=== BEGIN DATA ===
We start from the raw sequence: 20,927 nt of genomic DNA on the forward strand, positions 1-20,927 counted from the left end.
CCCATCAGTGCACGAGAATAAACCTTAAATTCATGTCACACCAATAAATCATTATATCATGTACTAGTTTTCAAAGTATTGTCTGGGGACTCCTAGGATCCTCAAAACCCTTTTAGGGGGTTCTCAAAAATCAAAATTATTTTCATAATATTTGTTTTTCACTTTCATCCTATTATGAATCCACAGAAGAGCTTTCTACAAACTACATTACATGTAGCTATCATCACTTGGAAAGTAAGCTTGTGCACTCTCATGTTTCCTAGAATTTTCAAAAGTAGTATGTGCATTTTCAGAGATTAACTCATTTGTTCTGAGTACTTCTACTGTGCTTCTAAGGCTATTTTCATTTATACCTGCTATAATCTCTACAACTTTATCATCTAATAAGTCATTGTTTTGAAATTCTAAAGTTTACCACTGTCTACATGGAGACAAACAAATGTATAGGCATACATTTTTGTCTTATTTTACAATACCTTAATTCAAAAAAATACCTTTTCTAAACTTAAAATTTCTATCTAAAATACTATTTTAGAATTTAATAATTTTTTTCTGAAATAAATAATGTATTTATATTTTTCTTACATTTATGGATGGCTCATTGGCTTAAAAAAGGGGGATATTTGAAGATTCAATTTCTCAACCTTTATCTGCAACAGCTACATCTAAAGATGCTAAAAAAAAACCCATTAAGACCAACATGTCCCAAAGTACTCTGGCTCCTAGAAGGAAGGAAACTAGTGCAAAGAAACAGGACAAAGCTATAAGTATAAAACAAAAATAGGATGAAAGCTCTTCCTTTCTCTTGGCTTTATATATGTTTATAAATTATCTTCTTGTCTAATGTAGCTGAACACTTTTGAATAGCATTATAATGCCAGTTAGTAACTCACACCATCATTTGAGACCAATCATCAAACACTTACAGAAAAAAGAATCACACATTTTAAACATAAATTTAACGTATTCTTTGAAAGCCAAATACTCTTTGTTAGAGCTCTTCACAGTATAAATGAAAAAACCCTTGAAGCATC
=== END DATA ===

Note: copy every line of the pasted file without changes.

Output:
We start from the raw sequence: 20,927 nt of genomic DNA on the forward strand, positions 1-20,927 counted from the left end.
CCCATCAGTGCACGAGAATAAACCTTAAATTCATGTCACACCAATAAATCATTATATCATGTACTAGTTTTCAAAGTATTGTCTGGGGACTCCTAGGATCCTCAAAACCCTTTTAGGGGGTTCTCAAAAATCAAAATTATTTTCATAATATTTGTTTTTCACTTTCATCCTATTATGAATCCACAGAAGAGCTTTCTACAAACTACATTACATGTAGCTATCATCACTTGGAAAGTAAGCTTGTGCACTCTCATGTTTCCTAGAATTTTCAAAAGTAGTATGTGCATTTTCAGAGATTAACTCATTTGTTCTGAGTACTTCTACTGTGCTTCTAAGGCTATTTTCATTTATACCTGCTATAATCTCTACAACTTTATCATCTAATAAGTCATTGTTTTGAAATTCTAAAGTTTACCACTGTCTACATGGAGACAAACAAATGTATAGGCATACATTTTTGTCTTATTTTACAATACCTTAATTCAAAAAAATACCTTTTCTAAACTTAAAATTTCTATCTAAAATACTATTTTAGAATTTAATAATTTTTTTCTGAAATAAATAATGTATTTATATTTTTCTTACATTTATGGATGGCTCATTGGCTTAAAAAAGGGGGATATTTGAAGATTCAATTTCTCAACCTTTATCTGCAACAGCTACATCTAAAGATGCTAAAAAAAAACCCATTAAGACCAACATGTCCCAAAGTACTCTGGCTCCTAGAAGGAAGGAAACTAGTGCAAAGAAACAGGACAAAGCTATAAGTATAAAACAAAAATAGGATGAAAGCTCTTCCTTTCTCTTGGCTTTATATATGTTTATAAATTATCTTCTTGTCTAATGTAGCTGAACACTTTTGAATAGCATTATAATGCCAGTTAGTAACTCACACCATCATTTGAGACCAATCATCAAACACTTACAGAAAAAAGAATCACACATTTTAAACATAAATTTAACGTATTCTTTGAAAGCCAAATACTCTTTGTTAGAGCTCTTCACAGTATAAATGAAAAAACCCTTGAAGCATC